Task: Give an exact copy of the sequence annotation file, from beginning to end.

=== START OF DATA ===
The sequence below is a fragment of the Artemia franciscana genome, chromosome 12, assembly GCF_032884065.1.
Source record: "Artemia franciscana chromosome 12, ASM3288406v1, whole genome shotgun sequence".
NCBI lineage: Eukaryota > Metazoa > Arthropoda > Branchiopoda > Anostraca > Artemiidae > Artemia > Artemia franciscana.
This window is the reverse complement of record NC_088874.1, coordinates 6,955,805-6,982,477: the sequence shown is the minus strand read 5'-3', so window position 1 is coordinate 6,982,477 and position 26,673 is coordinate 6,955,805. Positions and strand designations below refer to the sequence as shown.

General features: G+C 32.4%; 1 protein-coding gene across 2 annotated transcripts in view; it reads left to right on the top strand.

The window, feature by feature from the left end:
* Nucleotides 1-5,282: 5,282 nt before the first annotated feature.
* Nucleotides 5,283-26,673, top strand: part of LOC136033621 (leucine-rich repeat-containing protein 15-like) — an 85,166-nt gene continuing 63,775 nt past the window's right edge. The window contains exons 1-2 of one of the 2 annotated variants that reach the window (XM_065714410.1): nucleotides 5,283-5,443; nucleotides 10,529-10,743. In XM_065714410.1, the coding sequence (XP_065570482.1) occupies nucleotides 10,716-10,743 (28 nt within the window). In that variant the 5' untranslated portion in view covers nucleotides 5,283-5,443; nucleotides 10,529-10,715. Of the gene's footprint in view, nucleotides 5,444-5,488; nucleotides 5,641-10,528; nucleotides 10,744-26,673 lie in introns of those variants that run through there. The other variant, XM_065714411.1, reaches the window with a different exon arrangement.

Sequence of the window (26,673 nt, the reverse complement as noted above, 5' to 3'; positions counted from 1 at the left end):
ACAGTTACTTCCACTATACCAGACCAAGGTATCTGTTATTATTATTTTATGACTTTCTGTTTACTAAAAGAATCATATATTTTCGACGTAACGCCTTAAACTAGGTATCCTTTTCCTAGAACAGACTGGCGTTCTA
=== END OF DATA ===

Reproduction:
The sequence below is a fragment of the Artemia franciscana genome, chromosome 12, assembly GCF_032884065.1.
Source record: "Artemia franciscana chromosome 12, ASM3288406v1, whole genome shotgun sequence".
NCBI lineage: Eukaryota > Metazoa > Arthropoda > Branchiopoda > Anostraca > Artemiidae > Artemia > Artemia franciscana.
This window is the reverse complement of record NC_088874.1, coordinates 6,955,805-6,982,477: the sequence shown is the minus strand read 5'-3', so window position 1 is coordinate 6,982,477 and position 26,673 is coordinate 6,955,805. Positions and strand designations below refer to the sequence as shown.

General features: G+C 32.4%; 1 protein-coding gene across 2 annotated transcripts in view; it reads left to right on the top strand.

The window, feature by feature from the left end:
* Nucleotides 1-5,282: 5,282 nt before the first annotated feature.
* Nucleotides 5,283-26,673, top strand: part of LOC136033621 (leucine-rich repeat-containing protein 15-like) — an 85,166-nt gene continuing 63,775 nt past the window's right edge. The window contains exons 1-2 of one of the 2 annotated variants that reach the window (XM_065714410.1): nucleotides 5,283-5,443; nucleotides 10,529-10,743. In XM_065714410.1, the coding sequence (XP_065570482.1) occupies nucleotides 10,716-10,743 (28 nt within the window). In that variant the 5' untranslated portion in view covers nucleotides 5,283-5,443; nucleotides 10,529-10,715. Of the gene's footprint in view, nucleotides 5,444-5,488; nucleotides 5,641-10,528; nucleotides 10,744-26,673 lie in introns of those variants that run through there. The other variant, XM_065714411.1, reaches the window with a different exon arrangement.

Sequence of the window (26,673 nt, the reverse complement as noted above, 5' to 3'; positions counted from 1 at the left end):
ACAGTTACTTCCACTATACCAGACCAAGGTATCTGTTATTATTATTTTATGACTTTCTGTTTACTAAAAGAATCATATATTTTCGACGTAACGCCTTAAACTAGGTATCCTTTTCCTAGAACAGACTGGCGTTCTA